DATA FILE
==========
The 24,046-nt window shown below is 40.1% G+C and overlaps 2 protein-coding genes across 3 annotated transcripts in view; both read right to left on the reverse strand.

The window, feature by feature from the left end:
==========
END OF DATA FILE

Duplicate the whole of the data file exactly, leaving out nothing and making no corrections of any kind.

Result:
The 24,046-nt window shown below is 40.1% G+C and overlaps 2 protein-coding genes across 3 annotated transcripts in view; both read right to left on the reverse strand.

The window, feature by feature from the left end: